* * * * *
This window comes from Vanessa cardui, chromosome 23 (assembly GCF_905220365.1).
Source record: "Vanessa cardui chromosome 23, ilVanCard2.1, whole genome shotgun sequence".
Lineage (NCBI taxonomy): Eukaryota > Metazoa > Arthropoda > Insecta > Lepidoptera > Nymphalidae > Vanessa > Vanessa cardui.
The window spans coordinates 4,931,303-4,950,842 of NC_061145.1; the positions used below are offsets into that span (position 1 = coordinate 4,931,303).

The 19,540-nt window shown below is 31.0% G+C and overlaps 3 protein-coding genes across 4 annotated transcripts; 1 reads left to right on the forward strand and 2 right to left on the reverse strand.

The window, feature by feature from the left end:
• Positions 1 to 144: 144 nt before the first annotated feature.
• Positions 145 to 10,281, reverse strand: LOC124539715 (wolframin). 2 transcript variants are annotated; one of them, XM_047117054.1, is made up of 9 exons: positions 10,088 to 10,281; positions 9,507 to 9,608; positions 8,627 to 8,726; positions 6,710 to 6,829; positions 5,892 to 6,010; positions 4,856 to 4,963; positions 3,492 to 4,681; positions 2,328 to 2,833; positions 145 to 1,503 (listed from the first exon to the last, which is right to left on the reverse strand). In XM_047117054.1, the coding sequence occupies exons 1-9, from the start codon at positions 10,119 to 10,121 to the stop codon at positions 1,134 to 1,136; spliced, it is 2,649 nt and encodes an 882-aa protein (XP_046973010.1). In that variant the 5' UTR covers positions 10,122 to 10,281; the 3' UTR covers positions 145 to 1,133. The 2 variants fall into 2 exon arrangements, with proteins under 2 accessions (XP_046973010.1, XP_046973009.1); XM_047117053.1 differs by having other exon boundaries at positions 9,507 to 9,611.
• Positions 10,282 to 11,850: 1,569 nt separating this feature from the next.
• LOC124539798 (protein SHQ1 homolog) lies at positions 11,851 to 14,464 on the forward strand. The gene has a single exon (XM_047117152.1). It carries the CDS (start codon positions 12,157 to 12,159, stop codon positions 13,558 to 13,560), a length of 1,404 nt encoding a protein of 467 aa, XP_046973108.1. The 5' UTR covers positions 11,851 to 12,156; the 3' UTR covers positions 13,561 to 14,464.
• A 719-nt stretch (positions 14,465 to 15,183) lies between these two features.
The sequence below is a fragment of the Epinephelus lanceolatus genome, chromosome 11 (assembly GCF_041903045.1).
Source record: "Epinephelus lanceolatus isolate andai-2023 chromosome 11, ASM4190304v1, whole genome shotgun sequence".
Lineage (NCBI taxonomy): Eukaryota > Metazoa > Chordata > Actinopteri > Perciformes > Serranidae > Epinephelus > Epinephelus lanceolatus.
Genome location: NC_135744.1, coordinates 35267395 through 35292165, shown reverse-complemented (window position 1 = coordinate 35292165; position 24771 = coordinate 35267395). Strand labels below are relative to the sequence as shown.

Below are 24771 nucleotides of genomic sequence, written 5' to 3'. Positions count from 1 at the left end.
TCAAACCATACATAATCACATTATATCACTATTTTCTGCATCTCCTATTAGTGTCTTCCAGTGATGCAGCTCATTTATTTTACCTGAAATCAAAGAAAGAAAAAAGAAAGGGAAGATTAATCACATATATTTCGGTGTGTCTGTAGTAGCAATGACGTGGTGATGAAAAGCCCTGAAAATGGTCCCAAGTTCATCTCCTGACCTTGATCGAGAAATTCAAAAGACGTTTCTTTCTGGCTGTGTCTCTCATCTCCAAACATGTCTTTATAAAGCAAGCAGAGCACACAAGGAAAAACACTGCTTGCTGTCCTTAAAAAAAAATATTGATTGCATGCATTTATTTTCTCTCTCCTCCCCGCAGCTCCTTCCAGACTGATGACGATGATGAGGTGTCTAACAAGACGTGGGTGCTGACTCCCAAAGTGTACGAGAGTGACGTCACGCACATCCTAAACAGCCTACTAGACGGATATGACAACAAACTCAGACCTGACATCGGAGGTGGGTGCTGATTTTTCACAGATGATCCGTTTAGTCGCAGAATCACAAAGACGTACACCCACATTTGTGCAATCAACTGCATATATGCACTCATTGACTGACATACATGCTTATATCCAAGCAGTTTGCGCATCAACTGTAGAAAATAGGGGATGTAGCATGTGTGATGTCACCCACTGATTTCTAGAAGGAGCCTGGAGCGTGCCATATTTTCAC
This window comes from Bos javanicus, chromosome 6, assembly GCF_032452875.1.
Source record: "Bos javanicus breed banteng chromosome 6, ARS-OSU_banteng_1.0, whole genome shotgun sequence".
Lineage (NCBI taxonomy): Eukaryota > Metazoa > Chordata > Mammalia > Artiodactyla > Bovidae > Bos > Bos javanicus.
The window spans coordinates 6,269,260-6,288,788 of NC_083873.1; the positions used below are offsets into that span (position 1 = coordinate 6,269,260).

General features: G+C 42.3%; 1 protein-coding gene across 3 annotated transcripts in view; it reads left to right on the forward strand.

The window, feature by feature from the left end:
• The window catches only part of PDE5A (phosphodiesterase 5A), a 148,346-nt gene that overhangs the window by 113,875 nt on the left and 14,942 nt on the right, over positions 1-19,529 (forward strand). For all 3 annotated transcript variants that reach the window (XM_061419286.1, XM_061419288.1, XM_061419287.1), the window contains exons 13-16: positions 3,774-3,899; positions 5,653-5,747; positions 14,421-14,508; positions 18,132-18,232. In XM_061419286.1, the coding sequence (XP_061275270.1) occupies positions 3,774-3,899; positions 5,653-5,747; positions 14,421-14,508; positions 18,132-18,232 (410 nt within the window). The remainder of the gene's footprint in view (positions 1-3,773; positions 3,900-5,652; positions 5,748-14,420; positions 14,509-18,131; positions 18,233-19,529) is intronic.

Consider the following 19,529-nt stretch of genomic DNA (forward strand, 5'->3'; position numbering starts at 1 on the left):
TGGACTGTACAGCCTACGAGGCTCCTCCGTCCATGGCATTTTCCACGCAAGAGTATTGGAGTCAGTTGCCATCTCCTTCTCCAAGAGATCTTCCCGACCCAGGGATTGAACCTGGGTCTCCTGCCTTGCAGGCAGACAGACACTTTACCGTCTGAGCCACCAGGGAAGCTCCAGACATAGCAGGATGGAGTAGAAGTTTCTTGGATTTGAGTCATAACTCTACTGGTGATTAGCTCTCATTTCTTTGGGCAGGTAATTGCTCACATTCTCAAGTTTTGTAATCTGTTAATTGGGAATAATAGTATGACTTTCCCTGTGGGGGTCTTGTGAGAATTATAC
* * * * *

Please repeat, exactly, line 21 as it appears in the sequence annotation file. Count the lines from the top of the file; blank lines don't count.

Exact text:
The window spans coordinates 6,269,260-6,288,788 of NC_083873.1; the positions used below are offsets into that span (position 1 = coordinate 6,269,260).